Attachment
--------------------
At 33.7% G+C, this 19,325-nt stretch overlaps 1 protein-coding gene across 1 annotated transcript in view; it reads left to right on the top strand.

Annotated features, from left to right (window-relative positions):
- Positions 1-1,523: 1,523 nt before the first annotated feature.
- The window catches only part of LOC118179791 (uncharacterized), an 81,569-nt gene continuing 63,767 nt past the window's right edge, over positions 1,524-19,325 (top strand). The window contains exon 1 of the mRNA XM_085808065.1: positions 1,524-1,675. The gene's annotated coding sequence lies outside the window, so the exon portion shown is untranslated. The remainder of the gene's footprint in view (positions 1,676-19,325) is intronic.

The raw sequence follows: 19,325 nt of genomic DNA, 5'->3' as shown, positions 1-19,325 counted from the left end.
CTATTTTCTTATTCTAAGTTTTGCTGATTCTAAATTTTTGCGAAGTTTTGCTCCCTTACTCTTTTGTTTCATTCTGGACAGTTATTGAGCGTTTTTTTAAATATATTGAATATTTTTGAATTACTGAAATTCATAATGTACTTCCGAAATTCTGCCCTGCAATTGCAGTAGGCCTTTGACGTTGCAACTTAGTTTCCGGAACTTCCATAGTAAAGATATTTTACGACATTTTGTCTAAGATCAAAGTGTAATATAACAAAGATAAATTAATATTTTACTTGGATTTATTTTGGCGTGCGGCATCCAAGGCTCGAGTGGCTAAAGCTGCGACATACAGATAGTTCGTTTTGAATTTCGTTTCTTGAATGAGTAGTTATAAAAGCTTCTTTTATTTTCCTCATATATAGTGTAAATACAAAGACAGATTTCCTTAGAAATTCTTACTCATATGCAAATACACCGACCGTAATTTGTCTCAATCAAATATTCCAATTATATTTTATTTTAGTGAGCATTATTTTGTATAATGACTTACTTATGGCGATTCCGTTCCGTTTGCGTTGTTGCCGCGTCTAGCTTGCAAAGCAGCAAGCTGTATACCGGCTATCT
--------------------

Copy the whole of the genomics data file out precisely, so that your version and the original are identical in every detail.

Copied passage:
At 33.7% G+C, this 19,325-nt stretch overlaps 1 protein-coding gene across 1 annotated transcript in view; it reads left to right on the top strand.

Annotated features, from left to right (window-relative positions):
- Positions 1-1,523: 1,523 nt before the first annotated feature.
- The window catches only part of LOC118179791 (uncharacterized), an 81,569-nt gene continuing 63,767 nt past the window's right edge, over positions 1,524-19,325 (top strand). The window contains exon 1 of the mRNA XM_085808065.1: positions 1,524-1,675. The gene's annotated coding sequence lies outside the window, so the exon portion shown is untranslated. The remainder of the gene's footprint in view (positions 1,676-19,325) is intronic.

The raw sequence follows: 19,325 nt of genomic DNA, 5'->3' as shown, positions 1-19,325 counted from the left end.
CTATTTTCTTATTCTAAGTTTTGCTGATTCTAAATTTTTGCGAAGTTTTGCTCCCTTACTCTTTTGTTTCATTCTGGACAGTTATTGAGCGTTTTTTTAAATATATTGAATATTTTTGAATTACTGAAATTCATAATGTACTTCCGAAATTCTGCCCTGCAATTGCAGTAGGCCTTTGACGTTGCAACTTAGTTTCCGGAACTTCCATAGTAAAGATATTTTACGACATTTTGTCTAAGATCAAAGTGTAATATAACAAAGATAAATTAATATTTTACTTGGATTTATTTTGGCGTGCGGCATCCAAGGCTCGAGTGGCTAAAGCTGCGACATACAGATAGTTCGTTTTGAATTTCGTTTCTTGAATGAGTAGTTATAAAAGCTTCTTTTATTTTCCTCATATATAGTGTAAATACAAAGACAGATTTCCTTAGAAATTCTTACTCATATGCAAATACACCGACCGTAATTTGTCTCAATCAAATATTCCAATTATATTTTATTTTAGTGAGCATTATTTTGTATAATGACTTACTTATGGCGATTCCGTTCCGTTTGCGTTGTTGCCGCGTCTAGCTTGCAAAGCAGCAAGCTGTATACCGGCTATCT